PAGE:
The TCFD’s voluntary recommendations are aimed at driving the integration of climate information into mainstream filings and developing a broader understanding across boards and investors. We are strong advocates for mandating disclosure as investors need full information across their portfolios and there will always be some companies who resist voluntary norms. We believe policy intervention is necessary to drive the right cultural behaviour and action required by companies. The next step will be for the G20 governments to consider whether such disclosure should become mandatory over time.Transitioning the TCFD recommendations from voluntary to mandatory requirements will take time. The Paris Agreement signalled the start of governments stepping up their efforts to tackle climate change. However, their commitments offer a varying degree of specificity to address the aggregate climate burden budget. As recognized by Mark Carney himself, the current country pledges do not go far enough to achieve a below 2°C world. Failing to hit this mark will increase systemic risk to the financial system. If governments are serious about the Paris Agreement then mandating disclosure will ensure markets have the information to navigate the transition.

So what does this all mean for the future of CDP?

The fact that the FSB follows the lead that CDP began some 15 years ago is testament to the value of our work and the changes we have catalysed in capital markets. Before CDP was established, there was no system in place to provide investors with the information to evaluate climate risk and opportunity. We are now an integral part of global efforts in meeting the goals of the Paris Agreement and enable market actors to track progress against those goals. Our work is far from done.

We need climate disclosure to become common practice for all and we are responding to the evolving landscape through our new Reimagining Disclosure initiative, designed to continue the transition to a low-carbon economy through the implementation of sector based disclosure and adoption of the TCFD’s recommendations by the end of 2017.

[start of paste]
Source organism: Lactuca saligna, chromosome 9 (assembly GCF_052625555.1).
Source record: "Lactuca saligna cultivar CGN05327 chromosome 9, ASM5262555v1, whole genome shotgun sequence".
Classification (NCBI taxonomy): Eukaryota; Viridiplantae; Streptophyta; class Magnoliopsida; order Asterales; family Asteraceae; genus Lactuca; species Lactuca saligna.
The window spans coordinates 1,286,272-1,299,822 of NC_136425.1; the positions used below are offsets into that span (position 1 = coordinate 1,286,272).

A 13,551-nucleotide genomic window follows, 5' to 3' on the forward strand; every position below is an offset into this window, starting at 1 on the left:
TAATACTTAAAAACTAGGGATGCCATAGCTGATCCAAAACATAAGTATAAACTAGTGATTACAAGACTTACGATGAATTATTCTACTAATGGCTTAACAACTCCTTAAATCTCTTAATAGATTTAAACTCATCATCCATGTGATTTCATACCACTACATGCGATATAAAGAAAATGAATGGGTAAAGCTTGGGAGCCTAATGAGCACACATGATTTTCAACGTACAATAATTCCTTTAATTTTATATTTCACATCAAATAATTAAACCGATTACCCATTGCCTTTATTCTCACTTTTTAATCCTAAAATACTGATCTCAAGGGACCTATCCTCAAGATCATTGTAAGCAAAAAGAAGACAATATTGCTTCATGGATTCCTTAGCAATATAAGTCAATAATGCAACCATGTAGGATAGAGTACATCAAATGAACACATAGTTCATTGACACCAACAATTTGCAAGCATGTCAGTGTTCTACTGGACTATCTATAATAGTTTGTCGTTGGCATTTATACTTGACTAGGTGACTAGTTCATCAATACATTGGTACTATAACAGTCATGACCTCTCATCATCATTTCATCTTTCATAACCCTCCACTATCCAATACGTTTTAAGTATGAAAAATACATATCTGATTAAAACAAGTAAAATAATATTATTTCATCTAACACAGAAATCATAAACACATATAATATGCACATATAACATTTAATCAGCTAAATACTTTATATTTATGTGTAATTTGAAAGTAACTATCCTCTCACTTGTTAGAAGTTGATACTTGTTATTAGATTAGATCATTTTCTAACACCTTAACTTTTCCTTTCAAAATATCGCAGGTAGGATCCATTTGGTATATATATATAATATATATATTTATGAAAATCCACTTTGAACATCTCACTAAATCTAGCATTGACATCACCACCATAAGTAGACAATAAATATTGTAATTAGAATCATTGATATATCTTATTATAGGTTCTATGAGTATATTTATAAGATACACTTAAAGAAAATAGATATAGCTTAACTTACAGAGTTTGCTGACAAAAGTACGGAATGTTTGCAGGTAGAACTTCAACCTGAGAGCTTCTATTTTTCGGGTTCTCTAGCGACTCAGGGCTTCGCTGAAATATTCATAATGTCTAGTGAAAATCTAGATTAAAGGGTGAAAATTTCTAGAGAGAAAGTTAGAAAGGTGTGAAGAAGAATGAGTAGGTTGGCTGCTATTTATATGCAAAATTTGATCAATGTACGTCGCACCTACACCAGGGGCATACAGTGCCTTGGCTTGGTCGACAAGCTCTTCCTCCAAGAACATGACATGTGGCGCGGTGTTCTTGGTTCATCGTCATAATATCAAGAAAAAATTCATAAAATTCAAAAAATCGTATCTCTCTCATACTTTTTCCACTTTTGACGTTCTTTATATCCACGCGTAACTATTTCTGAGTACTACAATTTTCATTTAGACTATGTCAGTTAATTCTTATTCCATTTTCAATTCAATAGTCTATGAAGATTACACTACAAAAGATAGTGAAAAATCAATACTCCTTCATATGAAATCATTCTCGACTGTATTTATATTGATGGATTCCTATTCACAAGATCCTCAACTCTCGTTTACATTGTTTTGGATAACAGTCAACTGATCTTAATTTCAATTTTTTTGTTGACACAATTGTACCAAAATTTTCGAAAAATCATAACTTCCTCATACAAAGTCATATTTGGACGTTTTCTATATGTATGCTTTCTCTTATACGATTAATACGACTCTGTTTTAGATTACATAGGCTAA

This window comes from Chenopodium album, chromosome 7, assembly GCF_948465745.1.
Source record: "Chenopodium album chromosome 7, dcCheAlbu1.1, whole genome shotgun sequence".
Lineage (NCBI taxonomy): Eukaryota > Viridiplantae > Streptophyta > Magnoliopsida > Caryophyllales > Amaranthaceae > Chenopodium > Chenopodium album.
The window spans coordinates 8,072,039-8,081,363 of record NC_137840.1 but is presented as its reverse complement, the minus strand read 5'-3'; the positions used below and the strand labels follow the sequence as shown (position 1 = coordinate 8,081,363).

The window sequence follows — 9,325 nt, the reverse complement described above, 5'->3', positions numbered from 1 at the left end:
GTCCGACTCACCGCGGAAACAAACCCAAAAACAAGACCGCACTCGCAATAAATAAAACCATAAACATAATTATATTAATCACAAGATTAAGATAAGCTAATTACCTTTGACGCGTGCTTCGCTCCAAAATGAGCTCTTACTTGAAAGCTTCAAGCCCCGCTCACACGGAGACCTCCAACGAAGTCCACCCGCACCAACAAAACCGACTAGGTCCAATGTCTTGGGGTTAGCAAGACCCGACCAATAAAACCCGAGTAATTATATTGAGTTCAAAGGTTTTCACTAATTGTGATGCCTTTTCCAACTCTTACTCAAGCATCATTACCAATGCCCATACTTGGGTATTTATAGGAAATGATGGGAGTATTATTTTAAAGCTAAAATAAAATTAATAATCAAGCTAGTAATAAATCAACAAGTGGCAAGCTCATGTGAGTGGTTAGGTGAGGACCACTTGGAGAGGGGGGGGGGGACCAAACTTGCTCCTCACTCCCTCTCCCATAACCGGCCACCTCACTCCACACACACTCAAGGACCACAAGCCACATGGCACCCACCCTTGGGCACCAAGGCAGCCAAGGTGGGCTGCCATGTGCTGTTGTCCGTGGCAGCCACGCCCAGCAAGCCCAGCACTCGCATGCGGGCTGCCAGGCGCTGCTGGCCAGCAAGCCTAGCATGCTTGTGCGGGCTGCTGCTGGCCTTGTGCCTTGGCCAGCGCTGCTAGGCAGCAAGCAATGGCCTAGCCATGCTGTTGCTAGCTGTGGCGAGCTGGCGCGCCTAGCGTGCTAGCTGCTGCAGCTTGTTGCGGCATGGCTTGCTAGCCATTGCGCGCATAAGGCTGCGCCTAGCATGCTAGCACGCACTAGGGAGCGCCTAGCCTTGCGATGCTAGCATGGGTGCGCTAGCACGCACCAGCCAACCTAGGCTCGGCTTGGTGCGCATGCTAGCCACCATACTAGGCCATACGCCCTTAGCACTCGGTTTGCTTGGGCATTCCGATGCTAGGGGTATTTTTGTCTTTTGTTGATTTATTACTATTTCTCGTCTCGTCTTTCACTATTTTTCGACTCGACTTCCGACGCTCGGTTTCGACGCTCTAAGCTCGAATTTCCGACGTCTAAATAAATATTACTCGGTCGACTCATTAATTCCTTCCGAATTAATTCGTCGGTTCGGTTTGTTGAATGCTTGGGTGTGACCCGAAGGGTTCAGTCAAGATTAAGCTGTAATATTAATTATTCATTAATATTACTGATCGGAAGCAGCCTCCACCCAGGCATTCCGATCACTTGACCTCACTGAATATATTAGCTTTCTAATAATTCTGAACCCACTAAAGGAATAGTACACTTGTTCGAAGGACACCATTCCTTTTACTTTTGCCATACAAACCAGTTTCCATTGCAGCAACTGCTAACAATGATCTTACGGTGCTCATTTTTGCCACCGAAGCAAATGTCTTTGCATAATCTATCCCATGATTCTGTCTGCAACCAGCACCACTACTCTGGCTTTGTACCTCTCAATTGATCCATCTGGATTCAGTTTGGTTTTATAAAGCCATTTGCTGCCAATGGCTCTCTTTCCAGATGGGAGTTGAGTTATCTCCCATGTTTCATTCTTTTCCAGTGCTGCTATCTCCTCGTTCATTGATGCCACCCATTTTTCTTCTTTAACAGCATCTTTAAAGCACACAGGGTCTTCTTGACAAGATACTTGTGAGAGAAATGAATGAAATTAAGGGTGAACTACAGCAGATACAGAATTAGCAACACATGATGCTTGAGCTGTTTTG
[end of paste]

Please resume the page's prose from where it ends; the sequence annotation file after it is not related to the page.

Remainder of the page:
Companies need to go through a robust measurement and data collection process to be able to integrate into their mainstream filings the forward-looking strategic information the TCFD recommends. By participating in CDP, companies are in a far stronger position to meet the TCFD recommendations because they can better flex their disclosure muscles in front of investors. The Climate Disclosure Standards Board’s (CDSB) framework provides the guidance for companies to transform their data into the language of mainstream reports. Together, we help keep companies in shape to perform successfully in a low-carbon world.

Delivering a well below 2°C, financially stable world will be achieved through collaboration. CDP and CDSB will continue to ask the relevant questions on a global platform helping companies prepare for TCFD adoption. We will also analyse disclosure across sectors to provide insights that will enable capital markets to prepare for a more sustainable future.

But we are here to act as more than just the facilitator for the TCFD recommendations, we are here to ensure markets transition to a well below 2°C world. This is why we are now working with over 200 major multinationals who are committed to setting science based targets and over 1,200 who are adopting internal carbon pricing, which increased by 23% across markets on last year, notably in Asia. We need to look ahead, encouraging organizations to strive for further advances on the road ahead. CDP has an important role to play now and in the future as the markets’ institutional memory in the drive for better, more effective disclosure and climate change performance.

Paul Simpson is the CEO at CDP and a board member for CDSB.